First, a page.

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Re: Mutability of the decodeAudioData argument

From: Jussi Kalliokoski <jussi.kalliokoski@gmail.com>
Date: Mon, 26 Nov 2012 10:37:22 +0200
Message-ID: <CAJhzemU0BtW4JvPRd-StrQYbJAZuCX7H8Z6DUJ2rDKKBs-vpbQ@mail.gmail.com>
To: Chris Rogers <crogers@google.com>
Cc: robert@ocallahan.org, Ehsan Akhgari <ehsan.akhgari@gmail.com>, public-audio@w3.org
On Mon, Nov 26, 2012 at 6:52 AM, Chris Rogers <crogers@google.com> wrote:

> On Thu, Nov 22, 2012 at 2:37 PM, Robert O'Callahan <robert@ocallahan.org>wrote:
>> On Tue, Nov 20, 2012 at 2:43 PM, Chris Rogers <crogers@google.com> wrote:
>>> On Mon, Nov 19, 2012 at 5:10 PM, Ehsan Akhgari <ehsan.akhgari@gmail.com>wrote:
>>>> Continuing from the discussion that roc started about the mutability of
>>>> AudioBuffers, we also need to specify what should happen if the author
>>>> tries to modify the ArrayBuffer argument of decodeAudioData.  If we want to
>>>> allow mutability, then the implementation either has to copy the buffer
>>>> eagerly or apply some kind of a copy on write mechanism on top of it, both
>>>> of which can be expensive for big buffers.
>>>> Another approach which might make sense would be to neuter the
>>>> ArrayBuffer so that the author cannot access the contents of the
>>>> ArrayBuffer after starting a decode operation.
>>>  I assume you mean neuter the buffer to be read-only, since writing to
>>> the ArrayBuffer in the main JS thread *while* the decoding is currently
>>> underway is what we're worried about?
>> "Neutering the buffer to be read-only" isn't currently defined or
>> implemented anywhere, though.
>> Instead of messing around with neutering, I also think that an
>>> implementation can simply make a temporary copy during the time it's
>>> decoding the data.  It can then release this copy of the undecoded data as
>>> soon as the decoding process has finished.  This way the memory-hit is
>>> temporary and is typically for a very short period of time.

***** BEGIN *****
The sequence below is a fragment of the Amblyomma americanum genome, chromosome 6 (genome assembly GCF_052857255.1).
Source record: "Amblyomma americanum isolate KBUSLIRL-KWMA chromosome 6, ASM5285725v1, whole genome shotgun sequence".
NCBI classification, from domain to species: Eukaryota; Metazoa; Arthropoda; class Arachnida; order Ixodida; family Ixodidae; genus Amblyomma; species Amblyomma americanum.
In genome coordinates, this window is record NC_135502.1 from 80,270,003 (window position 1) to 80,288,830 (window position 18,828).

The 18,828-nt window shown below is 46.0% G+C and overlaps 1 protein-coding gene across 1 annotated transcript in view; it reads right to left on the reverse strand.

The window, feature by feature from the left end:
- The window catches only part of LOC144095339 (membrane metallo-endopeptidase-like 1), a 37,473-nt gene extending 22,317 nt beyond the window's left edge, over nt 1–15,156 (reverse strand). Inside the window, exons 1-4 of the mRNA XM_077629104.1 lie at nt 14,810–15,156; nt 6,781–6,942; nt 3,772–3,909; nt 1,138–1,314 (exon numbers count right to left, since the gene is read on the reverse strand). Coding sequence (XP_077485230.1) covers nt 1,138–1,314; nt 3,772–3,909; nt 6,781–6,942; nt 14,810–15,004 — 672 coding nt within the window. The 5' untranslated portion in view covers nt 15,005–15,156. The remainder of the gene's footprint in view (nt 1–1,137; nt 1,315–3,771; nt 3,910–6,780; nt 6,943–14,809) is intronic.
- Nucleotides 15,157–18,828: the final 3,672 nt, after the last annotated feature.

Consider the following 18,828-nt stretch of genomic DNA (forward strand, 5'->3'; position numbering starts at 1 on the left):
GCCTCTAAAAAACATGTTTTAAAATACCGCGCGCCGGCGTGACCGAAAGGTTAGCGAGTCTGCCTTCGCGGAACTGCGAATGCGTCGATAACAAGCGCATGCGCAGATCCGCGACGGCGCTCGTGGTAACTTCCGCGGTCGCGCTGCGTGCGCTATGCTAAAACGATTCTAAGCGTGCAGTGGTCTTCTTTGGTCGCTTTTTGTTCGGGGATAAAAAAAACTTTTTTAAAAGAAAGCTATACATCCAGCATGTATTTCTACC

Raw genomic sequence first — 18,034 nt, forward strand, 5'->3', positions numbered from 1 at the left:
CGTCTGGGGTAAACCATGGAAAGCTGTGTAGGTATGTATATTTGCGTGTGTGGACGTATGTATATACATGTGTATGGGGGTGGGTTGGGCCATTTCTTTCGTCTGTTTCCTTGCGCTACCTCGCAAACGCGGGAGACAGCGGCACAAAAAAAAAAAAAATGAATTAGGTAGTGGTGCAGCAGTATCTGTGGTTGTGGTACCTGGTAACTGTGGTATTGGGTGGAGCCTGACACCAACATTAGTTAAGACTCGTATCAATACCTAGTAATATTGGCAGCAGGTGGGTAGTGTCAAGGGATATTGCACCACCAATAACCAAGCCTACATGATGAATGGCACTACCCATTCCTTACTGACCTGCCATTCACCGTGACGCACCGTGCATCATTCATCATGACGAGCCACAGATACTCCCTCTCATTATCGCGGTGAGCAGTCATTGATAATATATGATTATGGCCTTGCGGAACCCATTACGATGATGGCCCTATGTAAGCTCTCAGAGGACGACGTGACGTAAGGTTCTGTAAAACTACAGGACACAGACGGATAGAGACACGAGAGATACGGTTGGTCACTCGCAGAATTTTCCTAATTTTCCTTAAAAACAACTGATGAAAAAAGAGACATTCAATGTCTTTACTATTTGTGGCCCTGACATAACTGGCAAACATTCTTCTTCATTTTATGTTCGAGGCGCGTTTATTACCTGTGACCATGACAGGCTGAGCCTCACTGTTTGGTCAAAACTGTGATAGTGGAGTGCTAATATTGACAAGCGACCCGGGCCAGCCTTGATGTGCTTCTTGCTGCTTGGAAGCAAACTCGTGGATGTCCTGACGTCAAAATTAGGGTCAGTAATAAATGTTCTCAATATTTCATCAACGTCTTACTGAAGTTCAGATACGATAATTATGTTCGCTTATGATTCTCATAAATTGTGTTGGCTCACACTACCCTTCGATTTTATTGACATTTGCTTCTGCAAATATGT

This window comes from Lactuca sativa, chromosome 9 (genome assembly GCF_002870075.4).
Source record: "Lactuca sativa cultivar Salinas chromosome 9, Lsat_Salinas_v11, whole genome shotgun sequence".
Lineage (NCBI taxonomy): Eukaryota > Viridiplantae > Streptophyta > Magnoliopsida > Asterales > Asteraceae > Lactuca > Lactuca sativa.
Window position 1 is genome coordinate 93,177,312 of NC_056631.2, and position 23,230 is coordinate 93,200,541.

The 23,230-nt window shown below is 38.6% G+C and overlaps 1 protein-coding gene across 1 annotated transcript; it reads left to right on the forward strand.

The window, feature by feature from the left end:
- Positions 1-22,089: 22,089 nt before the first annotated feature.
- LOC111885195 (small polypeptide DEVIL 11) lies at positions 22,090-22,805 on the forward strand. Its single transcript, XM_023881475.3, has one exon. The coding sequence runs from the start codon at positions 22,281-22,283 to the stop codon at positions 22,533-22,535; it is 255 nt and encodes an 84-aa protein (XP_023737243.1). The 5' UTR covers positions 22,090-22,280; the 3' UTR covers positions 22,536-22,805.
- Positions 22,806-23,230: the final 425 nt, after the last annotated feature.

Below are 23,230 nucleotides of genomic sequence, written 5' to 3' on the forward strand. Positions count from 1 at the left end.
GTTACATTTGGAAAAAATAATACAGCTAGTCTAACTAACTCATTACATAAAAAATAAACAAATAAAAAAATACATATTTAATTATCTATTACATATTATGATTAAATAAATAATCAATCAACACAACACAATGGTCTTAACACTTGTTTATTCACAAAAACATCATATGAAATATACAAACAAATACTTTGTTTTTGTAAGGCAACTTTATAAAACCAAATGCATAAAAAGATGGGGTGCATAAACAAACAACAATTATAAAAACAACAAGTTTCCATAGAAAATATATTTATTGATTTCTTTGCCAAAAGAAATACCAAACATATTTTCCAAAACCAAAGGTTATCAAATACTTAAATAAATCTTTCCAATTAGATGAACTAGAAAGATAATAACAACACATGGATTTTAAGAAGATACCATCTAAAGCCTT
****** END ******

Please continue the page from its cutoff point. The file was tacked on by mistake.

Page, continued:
>> Don't you want to avoid having to copy the data?
> First of all we need to determine if it's even necessary to worry about
> potential raciness with modifying the ArrayBuffer *while* it's being
> decoded.  At worst, I think it basically amounts to the JS code corrupting
> the data so that it would simply result in a decoding error.  This is not
> that much different from some JS code writing random bytes into the
> ArrayBuffer before the decode operation is started.  In either case, it's a
> pretty strange thing to do and a developer shouldn't be surprised if that
> results in a decoding error.

Sure there is. Pretty much nothing in JS threads is allowed to change state
during JS execution, otherwise it's considered a bug in the event loop and
a violation of the HTML5 spec [1].

> Is there a problem with neutering the buffer?
> If it were neutered, I'm foreseeing problems where developers keep the
> ArrayBuffer of undecoded audio data around and call decodeAudioData() a
> second time and it would fail.  It seems like there would be legitimate
> cases where it would be desirable to be able to re-decode if the originally
> decoded AudioBuffer is no longer available, has been garbage collected, etc.

I don't see where redecoding the ArrayBuffer wouldn't be a bug, after all
the ArrayBuffer would be restored from neutering after decoding is
complete, right? So redecoding would be fine after the previous decoding
operation has been completed; if the developer loses the decoded buffer
before that, it's probably a bug in his code. I'm not sure why the
developer would've kept the undecoded buffer around anyway; sure, for
compressed audio it takes less memory to keep the undecoded buffer instead
of the decoded one, but if the decoded one is hot you'll just end up using
more memory and if you eagerly discard the decoded buffer, more CPU as well.


[1] http://dev.w3.org/html5/spec/webappapis.html#processing-model-3

>> Rob
>> --
>> Jesus called them together and said, “You know that the rulers of the
>> Gentiles lord it over them, and their high officials exercise authority
>> over them. Not so with you. Instead, whoever wants to become great among
>> you must be your servant, and whoever wants to be first must be your
>> slave — just as the Son of Man did not come to be served, but to serve,
>> and to give his life as a ransom for many.” [Matthew 20:25-28]
Received on Monday, 26 November 2012 08:37:50 UTC

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